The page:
Phosphorus in aquatic ecosystems: chapter 2


Tracking nutrients in Canadian waters

Recently, a first-ever national level assessment of nutrient levels in Canadian watersheds was completed based on nation-wide data from water quality monitoring stations operated by Environment Canada and jointly by Environment Canada and federal, provincial or territorial partners.

Different forms of phosphorus were measured and include:

  • Total phosphorus (TP): a measure of all forms of phosphorus in water (including phosphorus found in organic matter, bound to suspended sediments and dissolved in the water).
  • Total dissolved phosphorus (TDP): total phosphorus for a water sample that has been filtered through a membrane (0.45 µm). This fraction can be readily taken up by plants and is often referred to as the bioavailable fraction.

Across Canada, up to 102 stations in rivers and 7 Great-Lakes basins were used to measure concentrations of total phosphorus and total dissolved phosphorus between 1990 and 2006 in order to determine the recent status and trends related to nutrients in aquatic ecosystems.

The levels of nutrients and their expected effects in lakes and rivers can be categorized and described as their trophic status. Below is a description of the various trophic states.
Trophic Status Total Phosphorus (mg/L) Description Effects in lakes Effects in streams
Ultra-oligotrophic <0.004 Very Low nutrients and plant growth, high water clarity  Secchi disk used to measure water clarity is highly visible. Source: Minnesota Pollution Control Agency  Rocks showing little or no growth of algae. Source: Environment Canada  
Oligotrophic 0.004-0.010  Very Low nutrients and plant growth, high water clarity   Secchi disk used to measure water clarity is highly visible. Source: Minnesota Pollution Control Agency  Rocks showing little or no growth of algae. Source: Environment Canada
Mesotrophic 0.010-0.020 Moderate levels of nutrients and plant growth, reduced water clarity  Secchi disk used to measure water clarity is slightly obscured. Source: Minnesota Pollution Control Agency  Rocks showing slight growth of algae. Source: Environment Canada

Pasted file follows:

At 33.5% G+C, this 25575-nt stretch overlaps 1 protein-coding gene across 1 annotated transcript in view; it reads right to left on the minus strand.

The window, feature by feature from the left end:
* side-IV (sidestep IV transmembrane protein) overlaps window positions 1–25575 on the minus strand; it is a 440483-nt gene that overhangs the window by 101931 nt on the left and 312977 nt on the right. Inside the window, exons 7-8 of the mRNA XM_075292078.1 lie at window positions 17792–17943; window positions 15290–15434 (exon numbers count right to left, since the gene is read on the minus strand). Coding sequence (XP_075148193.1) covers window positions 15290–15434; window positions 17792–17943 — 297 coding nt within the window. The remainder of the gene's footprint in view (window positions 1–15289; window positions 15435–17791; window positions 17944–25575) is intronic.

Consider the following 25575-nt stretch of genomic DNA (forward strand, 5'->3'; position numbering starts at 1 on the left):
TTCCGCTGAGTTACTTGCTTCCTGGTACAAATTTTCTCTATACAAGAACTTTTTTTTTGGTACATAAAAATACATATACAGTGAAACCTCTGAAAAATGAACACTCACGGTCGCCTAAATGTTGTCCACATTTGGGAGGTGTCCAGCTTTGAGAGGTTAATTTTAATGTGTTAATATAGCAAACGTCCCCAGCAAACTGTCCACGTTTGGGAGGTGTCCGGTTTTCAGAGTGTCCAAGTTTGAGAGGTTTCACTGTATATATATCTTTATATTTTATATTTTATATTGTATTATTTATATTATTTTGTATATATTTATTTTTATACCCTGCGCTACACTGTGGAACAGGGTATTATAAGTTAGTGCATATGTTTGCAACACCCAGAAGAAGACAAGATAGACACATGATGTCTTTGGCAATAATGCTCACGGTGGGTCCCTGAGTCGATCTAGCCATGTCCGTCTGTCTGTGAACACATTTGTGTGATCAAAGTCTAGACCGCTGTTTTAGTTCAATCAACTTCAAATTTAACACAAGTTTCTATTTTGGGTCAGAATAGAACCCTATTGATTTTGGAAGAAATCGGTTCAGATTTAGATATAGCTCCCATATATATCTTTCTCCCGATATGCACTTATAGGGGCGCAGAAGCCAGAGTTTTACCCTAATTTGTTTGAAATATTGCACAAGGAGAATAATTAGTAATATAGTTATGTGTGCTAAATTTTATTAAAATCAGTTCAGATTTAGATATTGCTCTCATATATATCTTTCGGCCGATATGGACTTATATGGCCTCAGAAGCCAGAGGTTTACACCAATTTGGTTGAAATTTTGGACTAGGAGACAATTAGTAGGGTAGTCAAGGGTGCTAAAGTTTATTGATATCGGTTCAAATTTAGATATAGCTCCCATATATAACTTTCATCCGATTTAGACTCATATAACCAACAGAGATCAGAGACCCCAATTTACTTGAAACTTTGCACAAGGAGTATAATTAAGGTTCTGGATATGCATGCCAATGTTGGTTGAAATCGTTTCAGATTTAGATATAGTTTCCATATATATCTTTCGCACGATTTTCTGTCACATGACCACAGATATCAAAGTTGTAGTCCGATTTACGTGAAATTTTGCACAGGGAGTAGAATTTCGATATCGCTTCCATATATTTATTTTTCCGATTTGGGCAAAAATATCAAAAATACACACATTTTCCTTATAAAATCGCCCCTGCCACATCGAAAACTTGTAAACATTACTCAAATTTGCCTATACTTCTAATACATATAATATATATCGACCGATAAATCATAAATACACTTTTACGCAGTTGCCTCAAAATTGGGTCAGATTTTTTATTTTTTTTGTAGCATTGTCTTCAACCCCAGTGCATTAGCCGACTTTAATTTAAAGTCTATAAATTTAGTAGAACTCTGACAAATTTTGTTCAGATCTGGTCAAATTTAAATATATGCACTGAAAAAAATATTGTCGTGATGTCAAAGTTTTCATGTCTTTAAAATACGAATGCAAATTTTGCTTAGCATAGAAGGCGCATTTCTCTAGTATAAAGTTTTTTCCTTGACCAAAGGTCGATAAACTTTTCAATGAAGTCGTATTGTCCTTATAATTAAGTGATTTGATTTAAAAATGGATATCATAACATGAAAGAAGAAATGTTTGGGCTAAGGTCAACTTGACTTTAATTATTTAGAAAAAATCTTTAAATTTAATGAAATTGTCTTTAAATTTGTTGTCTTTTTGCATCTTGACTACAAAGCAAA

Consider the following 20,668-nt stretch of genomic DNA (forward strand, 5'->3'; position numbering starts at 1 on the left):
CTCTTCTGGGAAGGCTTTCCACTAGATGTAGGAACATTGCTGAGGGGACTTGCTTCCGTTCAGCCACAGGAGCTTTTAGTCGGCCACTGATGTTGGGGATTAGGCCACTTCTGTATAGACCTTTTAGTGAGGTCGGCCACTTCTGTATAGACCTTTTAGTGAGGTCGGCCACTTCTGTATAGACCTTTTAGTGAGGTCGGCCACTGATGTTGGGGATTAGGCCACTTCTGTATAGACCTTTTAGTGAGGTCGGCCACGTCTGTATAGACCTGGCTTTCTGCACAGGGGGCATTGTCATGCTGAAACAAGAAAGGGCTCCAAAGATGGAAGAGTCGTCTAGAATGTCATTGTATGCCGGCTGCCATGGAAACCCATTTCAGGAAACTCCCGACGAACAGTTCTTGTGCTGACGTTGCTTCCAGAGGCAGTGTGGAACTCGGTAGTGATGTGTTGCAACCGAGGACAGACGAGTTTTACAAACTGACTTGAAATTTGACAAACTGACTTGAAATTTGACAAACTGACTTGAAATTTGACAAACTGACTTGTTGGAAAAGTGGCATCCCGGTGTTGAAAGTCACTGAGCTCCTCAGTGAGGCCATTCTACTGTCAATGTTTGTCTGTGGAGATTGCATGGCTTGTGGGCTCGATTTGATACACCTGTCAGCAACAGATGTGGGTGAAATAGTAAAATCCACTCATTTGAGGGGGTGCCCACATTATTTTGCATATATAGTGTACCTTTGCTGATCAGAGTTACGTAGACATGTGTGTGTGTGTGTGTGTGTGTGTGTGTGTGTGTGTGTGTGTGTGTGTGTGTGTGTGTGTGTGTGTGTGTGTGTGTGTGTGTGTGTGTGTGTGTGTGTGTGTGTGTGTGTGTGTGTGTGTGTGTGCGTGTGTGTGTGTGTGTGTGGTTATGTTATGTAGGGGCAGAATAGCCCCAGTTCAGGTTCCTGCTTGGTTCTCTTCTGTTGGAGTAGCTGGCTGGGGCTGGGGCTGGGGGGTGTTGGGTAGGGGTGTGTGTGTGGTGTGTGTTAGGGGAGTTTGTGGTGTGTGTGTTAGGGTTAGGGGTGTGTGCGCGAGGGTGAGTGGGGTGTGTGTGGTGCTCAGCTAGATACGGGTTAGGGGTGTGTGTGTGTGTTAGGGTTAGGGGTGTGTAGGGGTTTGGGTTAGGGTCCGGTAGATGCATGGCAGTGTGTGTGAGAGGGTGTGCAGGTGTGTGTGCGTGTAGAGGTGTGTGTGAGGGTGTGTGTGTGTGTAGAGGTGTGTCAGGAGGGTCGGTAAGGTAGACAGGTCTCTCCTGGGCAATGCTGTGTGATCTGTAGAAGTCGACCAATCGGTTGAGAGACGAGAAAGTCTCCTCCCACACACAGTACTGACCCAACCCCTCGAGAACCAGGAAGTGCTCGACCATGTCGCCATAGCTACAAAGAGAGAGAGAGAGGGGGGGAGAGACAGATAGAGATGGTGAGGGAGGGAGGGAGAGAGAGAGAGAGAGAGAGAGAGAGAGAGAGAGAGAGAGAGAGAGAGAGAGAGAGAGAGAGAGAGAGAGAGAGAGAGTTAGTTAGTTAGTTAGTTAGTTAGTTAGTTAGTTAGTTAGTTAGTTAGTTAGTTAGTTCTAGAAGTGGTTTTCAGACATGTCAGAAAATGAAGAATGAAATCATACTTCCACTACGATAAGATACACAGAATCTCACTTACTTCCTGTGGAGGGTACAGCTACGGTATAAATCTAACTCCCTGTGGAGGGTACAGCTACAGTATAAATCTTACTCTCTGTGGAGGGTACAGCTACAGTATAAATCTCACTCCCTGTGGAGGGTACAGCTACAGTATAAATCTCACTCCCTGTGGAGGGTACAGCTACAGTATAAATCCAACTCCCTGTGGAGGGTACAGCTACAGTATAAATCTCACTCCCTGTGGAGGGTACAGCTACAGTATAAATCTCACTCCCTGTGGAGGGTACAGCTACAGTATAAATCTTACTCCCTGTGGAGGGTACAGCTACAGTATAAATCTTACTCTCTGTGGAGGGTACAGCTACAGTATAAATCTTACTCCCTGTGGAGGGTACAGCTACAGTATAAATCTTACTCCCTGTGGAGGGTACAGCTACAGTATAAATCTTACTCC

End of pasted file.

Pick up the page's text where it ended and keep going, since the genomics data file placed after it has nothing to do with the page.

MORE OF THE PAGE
Meso-eutrophic 0.020-0.035 Moderate levels of nutrients and plant growth, reduced water clarity   Secchi disk used to measure water clarity is slightly obscured. Source: Minnesota Pollution Control Agency  Rocks showing slight growth of algae. Source: Environment Canada
Eutrophic 0.035-0.100 High levels of nutrients and plant growth, low water clarity  Secchi disk used to measure water clarity is obscured. Source: Minnesota Pollution Control Agency  Rocks covered with algae. Source: Environment Canada
Hyper-eutrophic >0.100 Very high levels of nutrients and plant growth, very limited water clarity  Secchi disk used to measure water clarity is highly obscured. Source: Minnesota Pollution Control Agency  Rocks showing abundant growths of algae. Source: Environment Canada

*Please note that in rivers and lakes, water clarity is not only determined by algal growth but also to other suspended particles, such as silt.

Did you know?
Trophic status of an aquatic ecosystem represents its level of nutrients (typically phosphorus) and plant growth. A lake or river with high phosphorus and plant growth is considered eutrophic. Note that eutrophic ecosystems are not always due to a human source of nutrients but can be representative of its natural state.

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